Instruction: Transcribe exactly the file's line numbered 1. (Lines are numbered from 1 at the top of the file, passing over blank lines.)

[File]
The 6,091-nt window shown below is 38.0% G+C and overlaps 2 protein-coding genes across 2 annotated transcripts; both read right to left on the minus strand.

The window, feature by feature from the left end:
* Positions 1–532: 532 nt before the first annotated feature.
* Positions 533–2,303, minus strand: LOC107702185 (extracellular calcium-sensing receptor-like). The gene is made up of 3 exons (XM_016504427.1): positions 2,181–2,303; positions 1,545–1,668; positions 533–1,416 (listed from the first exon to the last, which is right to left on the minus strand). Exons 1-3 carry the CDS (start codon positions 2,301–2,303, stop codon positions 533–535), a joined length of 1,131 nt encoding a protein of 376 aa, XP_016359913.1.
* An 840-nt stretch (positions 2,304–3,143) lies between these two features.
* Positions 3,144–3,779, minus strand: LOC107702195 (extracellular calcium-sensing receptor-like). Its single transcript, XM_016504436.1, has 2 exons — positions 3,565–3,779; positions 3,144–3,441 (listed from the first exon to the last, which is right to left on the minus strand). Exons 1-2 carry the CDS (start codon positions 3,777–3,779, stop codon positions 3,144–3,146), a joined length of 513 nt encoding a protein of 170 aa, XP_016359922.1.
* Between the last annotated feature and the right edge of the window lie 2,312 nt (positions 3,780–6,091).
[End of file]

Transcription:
The 6,091-nt window shown below is 38.0% G+C and overlaps 2 protein-coding genes across 2 annotated transcripts; both read right to left on the minus strand.